Commentary: Exposing the Hollywood 'Clique'
Born blocks from the NBC soundstage in 1984 to parents in the entertainment industry, Ben Shapiro is a natural choice to write a book about Hollywood. For his new book "Primetime Propaganda," Shapiro has studied decades of television content and interviewed a bevy of powerful Hollywood producers to document the degree to which they have created a political and cultural revolution of permissive leftism.
The project gets off to a harsh start. In his introduction, Shapiro attacks "traditional" TV critics on the cultural right for being "worse than useless," suggesting some unnamed conservatives are insisting TV should not be watched. 'When conservatives treat television as the Golden Calf, they leave no choice but to lay low the unbelievers - and most of us continue to continue occasionally glancing at the offending cow."
Let's stipulate that perhaps Shapiro is trying to sell the usefulness of his own book by insisting it will succeed where other conservative critiques have failed. Because once you get past the straw-man introduction, there's a lot of eye-opening detail that begs to be discussed.
Hollywood's made endless movies about cruel, life-destroying blacklisters of communist sympathizers, which is rich irony given their ongoing efforts to blacklist conservatives from their own industry. Shapiro calls this chapter 'The Clique.'
Actor Dwight Schultz ("The A-Team") was overheard by producer Bruce Paltrow praising President Reagan in the 1980s at a theatre festival, and Paltrow called him a "Reagan [A-word]." Months later, when Schultz came to audition for the role of Dr. Fiscus on the NBC show "St. Elsewhere," Paltrow asked why he had shown up: "There's not going to be a Reagan [A-word] on this show!"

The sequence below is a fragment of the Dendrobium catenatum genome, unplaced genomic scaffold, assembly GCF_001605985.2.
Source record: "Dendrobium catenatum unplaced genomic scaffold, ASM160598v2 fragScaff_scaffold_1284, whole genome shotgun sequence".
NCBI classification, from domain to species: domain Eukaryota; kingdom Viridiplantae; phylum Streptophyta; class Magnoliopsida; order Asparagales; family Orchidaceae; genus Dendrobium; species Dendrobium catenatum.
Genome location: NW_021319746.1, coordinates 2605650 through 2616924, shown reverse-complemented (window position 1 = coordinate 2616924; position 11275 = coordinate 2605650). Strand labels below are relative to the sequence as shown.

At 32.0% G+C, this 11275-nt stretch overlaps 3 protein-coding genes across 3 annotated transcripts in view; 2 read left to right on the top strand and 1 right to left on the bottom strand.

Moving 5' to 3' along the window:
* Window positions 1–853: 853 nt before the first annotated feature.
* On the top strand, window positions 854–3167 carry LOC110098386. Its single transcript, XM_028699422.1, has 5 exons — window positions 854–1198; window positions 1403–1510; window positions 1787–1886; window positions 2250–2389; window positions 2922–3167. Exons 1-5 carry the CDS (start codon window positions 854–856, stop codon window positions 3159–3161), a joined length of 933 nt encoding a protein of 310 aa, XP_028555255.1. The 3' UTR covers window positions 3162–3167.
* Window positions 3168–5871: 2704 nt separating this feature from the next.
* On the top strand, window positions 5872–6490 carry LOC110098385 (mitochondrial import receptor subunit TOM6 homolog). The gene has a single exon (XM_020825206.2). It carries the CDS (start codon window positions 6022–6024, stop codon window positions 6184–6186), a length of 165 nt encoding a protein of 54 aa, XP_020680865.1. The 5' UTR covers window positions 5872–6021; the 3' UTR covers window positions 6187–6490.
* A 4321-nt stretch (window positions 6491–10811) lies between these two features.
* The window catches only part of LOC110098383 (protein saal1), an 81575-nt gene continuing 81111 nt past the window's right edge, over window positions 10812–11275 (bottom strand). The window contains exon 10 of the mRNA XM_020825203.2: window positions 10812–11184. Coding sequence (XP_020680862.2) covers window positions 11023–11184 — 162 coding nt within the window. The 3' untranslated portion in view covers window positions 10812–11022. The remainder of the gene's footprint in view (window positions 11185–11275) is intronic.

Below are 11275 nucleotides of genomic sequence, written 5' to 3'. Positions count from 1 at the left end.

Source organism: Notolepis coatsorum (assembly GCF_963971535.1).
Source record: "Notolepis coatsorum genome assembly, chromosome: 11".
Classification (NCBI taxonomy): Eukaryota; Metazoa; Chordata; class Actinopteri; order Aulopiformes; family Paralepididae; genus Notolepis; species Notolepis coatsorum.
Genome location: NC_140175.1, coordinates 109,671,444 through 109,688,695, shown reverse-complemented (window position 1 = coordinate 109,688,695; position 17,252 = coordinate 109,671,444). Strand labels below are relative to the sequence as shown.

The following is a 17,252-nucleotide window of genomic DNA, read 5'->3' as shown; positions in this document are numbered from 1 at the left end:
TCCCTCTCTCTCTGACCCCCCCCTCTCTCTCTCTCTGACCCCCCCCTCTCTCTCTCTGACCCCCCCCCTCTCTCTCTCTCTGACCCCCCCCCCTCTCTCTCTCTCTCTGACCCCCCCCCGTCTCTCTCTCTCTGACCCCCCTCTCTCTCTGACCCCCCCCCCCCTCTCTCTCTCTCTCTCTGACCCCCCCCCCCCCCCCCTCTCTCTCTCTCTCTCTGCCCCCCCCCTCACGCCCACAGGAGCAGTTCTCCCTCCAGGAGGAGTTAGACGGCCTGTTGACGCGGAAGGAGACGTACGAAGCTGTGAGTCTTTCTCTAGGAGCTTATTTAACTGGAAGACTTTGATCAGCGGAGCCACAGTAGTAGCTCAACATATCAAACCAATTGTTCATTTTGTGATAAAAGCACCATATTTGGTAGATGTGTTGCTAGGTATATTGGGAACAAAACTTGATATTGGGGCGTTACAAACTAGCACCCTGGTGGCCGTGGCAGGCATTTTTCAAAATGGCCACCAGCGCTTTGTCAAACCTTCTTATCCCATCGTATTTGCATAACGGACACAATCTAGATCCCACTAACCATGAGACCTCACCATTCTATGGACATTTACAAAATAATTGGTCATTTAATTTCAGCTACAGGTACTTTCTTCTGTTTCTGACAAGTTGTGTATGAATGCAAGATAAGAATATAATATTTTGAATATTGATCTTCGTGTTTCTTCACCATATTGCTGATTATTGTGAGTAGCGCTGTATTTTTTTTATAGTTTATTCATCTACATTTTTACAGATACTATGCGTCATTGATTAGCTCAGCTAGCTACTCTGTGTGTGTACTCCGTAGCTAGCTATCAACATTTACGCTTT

Schultz, an accomplished voice-over actor in cartoons, found this viewpoint even in the animation genre. He received a casting call for the cartoon movie "Astro Boy" that described the character of "President Stone" as a "cross between a refined, somewhat more controlled version of General Buck Turgison (George C. Scott) from Dr. Strangelove and Dick Cheney."
"You get this in the mail," Schultz insisted about his cartoon work. "This is very typical, very mild...'He's an [A-word], like George Bush.'" Schultz doesn't describe his experience as a blacklist, but as a mindset. "It's a social network...But the social aspect of the business is, to a large degree, everything these is."
Leonard Goldberg, executive producer of "Blue Bloods" for CBS - says liberalism in the TV industry is "100 percent dominant, and anyone who denies it is kidding, or not telling the truth." Shapiro asked if conservative politics are a barrier to entry. "Absolutely," Goldberg replied, adding that the late actor Ron Silver felt his opportunities became very limited when he vocally shifted to the right after 9/11.
It starts to sound like discrimination. There's the story of Fred Thompson and 'Law and Order' Rene Balcer, who insisted 'I said I'm not coming back as long as that guy is on the show. I didn't think much of his acting or the character.' If you're conservative, you somehow can't act. The book cites Entertainment Weekly editor Mark Harris saying he 'expected to hate' ABC's comedy 'The Middle' due largely to the political views of right-leaning actress Patricia Heaton (but then was pleased the show was 'left-populist').
Shapiro says the Hollywood Left cannot understand why anyone would attack their programming. "After all, they argue, Americans don't attack the Associated Press's reporting. Why should they attack Hollywood when it merely reports what's happening in the world?"
That's how Anne Sweeney, president of the Disney-ABC Television Group justified taking "ABC Family" into racier territory: "The best way to resonate with your audience is to be authentic. And you're only authentic if you are holding up a mirror to your audience and saying `I see you.'"
Many TV producers complained to Shapiro that Hollywood's product was merely "reflective" of society, and not "transformative." But liberal produer David Shore, the creator of "House," called that a "knee-jerk reaction" and a "cop-out," because "we're also thrilled by the fact that we're touching people's lives."
Hollywood is completely
This is where Shapiro's book really hits home. Television acts as a magnifier of the life experiences of Hollywood "visionaries." They write what they know and how they live, with all of the libertine, "progressive" idealism and the anti-religious, anti-traditional cynicism combined.
His bottom line, after all of his interviews and all of his content analysis, is simple. "Television reflects those who create it and transforms everybody else." That's a very frightening ten words about the future of our culture.